Teens have a history of trying risky behavior, partly because they are learning about life and trying to find their way in the world. Often times, this spreading of their wings is not harmful. Sometimes, however, teens get hooked on trends that are downright dangerous, or that will expose them to a world of risky behavior. Some of the latest risky teen behaviors take place with substances found in their own homes. The choices that teens make today can affect them for the rest of their lives.
The use and abuse of inhalants is one of the biggest growing trends among teens today. Teens inhale anything they can get their hands on, such as aerosol sprays (spray paint, air fresheners, deodorants), solvents (gasoline, glue, markers), and gases (propane tanks, whipped cream dispensers) and the list goes on and on. Immediate effects of this kind of substance abuse include slurred speech, nausea, lack of coordination, and irritability. More serious effects are brain damage, liver and kidney failure, heart damage, and potentially, “Sudden Sniffing Death” (SSD).
Dextromethorphan (DXM) is a cough suppressant found in many over the counter cold medications. When taken as directed, it works to sooth a cough. But many teens today are taking this medication and other over the counter medications (motion sickness pills, acetaminophen, and ephedrine) in large doses in order to get high. Immediate effects include euphoria, loss of coordination, hallucinations, and possibly seizure and brain damage. Overdose is a very possible effect.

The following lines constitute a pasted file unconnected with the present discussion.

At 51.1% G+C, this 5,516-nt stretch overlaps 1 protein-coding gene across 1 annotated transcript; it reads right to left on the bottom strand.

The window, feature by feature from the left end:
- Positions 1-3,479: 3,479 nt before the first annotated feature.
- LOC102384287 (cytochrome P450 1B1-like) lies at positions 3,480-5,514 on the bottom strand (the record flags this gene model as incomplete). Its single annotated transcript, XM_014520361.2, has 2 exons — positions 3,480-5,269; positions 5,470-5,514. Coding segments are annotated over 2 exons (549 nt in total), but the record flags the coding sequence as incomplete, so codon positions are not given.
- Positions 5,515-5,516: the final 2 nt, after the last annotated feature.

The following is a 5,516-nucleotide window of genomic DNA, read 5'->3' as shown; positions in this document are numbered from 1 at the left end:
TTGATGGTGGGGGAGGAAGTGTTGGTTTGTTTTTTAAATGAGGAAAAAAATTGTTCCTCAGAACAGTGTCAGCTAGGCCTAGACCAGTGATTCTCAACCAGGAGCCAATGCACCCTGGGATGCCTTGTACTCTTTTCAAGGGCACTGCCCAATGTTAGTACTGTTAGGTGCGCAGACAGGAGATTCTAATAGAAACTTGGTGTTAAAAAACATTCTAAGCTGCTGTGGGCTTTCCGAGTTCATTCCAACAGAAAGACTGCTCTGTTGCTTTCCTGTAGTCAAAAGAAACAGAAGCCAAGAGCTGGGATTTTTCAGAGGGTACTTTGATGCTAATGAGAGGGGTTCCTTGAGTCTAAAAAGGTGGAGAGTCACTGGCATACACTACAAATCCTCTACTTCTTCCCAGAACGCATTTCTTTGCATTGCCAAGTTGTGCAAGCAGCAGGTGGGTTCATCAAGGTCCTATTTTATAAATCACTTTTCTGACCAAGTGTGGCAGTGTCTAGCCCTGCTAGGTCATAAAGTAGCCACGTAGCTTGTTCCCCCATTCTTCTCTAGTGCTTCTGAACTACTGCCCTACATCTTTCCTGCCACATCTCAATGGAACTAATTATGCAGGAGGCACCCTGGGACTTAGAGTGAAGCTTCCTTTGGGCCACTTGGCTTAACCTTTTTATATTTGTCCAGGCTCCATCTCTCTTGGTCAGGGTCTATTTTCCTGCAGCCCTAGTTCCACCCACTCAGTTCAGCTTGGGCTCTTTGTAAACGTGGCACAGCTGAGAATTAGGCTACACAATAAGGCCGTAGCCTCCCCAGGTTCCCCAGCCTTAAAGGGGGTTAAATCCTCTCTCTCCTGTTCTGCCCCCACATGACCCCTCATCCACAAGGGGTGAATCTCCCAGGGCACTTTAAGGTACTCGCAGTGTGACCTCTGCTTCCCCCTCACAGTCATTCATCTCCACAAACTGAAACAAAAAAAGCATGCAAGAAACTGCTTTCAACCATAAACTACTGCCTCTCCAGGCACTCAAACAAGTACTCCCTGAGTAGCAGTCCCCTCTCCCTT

Teens have also been getting away with taking their own family members’ prescription drugs, such as OxyContin, Valium, and Adderall. In many schools, officials are facing the problem of teens bringing stashes of these drugs to school to sell to their friends. Kids are also able to order prescription drugs at home from their family’s computer. A growing percentage of teens have experimented with prescription drugs.
Teens who start out with trying something fun and new with their friends because they are bored and unsupervised at home can quickly become addicted to the “high” they get. Teens that regularly abuse household substances are more likely to try harder drugs, in an attempt to get a better high, or to try something more dangerous and thrilling. Prescription drugs, inhalants, and over the counter medications have been dubbed “gateway drugs” because of the likelihood that they lead to more dangerous drug abuse.
Parents need to be vigilant about what their kids are doing and who they are hanging out with. If teens are left unsupervised, the temptation will be there to try these things. All of the kids are talking about it, and the internet and pop culture have a wealth of information (good and bad) for your teens. Parents need to educate themselves about these risks, and then educate their kids. Teens should know that they can go to their parents with questions or concerns they might have, and get reliable information.
This article was written by Leah Miranda
Leah joined American Addiction Centers in 2012 and currently holds the position of Events and Social Media Manager. After earning her Bachelor's degree in history, with a minor in teaching, she began her career in the higher education system. Her passion for connecting with people soon led her the field of marketing and social media where she is able to communicate with and inspire others daily. Connect with Leah on Google+